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Identifying and Preventing Family-Mediated Abuse and Neglect of Elderly Persons

TERRENCE A. O'MALLEY, M.D.; DANIEL E. EVERITT, M.D.; HELEN C. O'MALLEY, M.A.; and EDWARD W. CAMPION, M.D.
[+] Article, Author, and Disclosure Information

Grant support: in part by a grant from the Charles E. Merrill Trust and the Henry J. Kaiser Foundation Fellowship Program.

▸Requests for reprints should be addressed to Edward Campion, M.D.; the Geriatrics Unit, Bigelow 747, Massachusetts General Hospital; Boston, MA 02114.


Boston, Massachusetts


© 1983 American College of PhysiciansAmerican College of Physicians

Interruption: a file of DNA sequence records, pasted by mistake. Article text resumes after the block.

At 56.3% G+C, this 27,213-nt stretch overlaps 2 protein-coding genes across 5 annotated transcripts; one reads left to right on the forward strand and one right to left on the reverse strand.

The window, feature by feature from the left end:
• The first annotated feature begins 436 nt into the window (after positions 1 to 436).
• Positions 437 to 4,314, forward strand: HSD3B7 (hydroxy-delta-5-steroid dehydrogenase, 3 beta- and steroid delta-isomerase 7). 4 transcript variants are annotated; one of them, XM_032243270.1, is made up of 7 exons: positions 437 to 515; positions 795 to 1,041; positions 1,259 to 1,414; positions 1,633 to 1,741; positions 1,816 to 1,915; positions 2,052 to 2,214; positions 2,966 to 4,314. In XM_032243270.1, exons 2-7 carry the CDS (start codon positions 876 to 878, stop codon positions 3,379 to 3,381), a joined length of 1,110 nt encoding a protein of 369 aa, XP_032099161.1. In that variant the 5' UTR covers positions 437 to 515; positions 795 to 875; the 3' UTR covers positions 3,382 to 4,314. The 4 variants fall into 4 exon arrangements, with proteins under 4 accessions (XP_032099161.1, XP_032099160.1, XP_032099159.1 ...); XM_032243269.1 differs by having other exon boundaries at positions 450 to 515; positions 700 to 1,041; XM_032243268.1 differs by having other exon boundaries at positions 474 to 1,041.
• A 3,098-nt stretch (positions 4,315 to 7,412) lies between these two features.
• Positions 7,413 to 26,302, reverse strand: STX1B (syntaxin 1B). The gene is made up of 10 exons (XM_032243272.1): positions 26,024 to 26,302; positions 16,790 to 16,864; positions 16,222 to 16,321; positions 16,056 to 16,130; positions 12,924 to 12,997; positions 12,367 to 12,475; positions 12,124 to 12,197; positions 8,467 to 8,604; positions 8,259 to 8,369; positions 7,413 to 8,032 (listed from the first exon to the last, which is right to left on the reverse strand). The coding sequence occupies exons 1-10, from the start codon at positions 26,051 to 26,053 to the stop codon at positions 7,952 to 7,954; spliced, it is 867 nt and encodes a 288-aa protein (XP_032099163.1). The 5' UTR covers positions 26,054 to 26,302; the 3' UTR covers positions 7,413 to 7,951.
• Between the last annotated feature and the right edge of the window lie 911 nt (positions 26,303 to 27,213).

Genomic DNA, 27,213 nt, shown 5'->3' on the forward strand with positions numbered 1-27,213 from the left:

Ann Intern Med. 1983;98(6):998-1005. doi:10.7326/0003-4819-98-6-998
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Unexplained trauma, neglected medical problems, failure to thrive, malnutrition, and misuse of medications may be manifestations of family-mediated abuse and neglect of the non-institutionalized elderly person. Physicians frequently overlook or misdiagnose this form of family violence. Access to these persons, assessment, and intervention are facilitated by focusing on the unmet care needs of the elderly person and by moving to meet those needs. Issues of intervention can be clarified by categorizing abuse or neglect as occurring in situations in which the dependency and care needs of the elderly person are paramount or in which the pathologic behavior of the abuser is most evident. The provision of specific support services or legally mandated separation of the elderly person and the abuser can be attempted but the elderly person's right to refuse any intervention must be recognized.

Topics

neglect ; elderly

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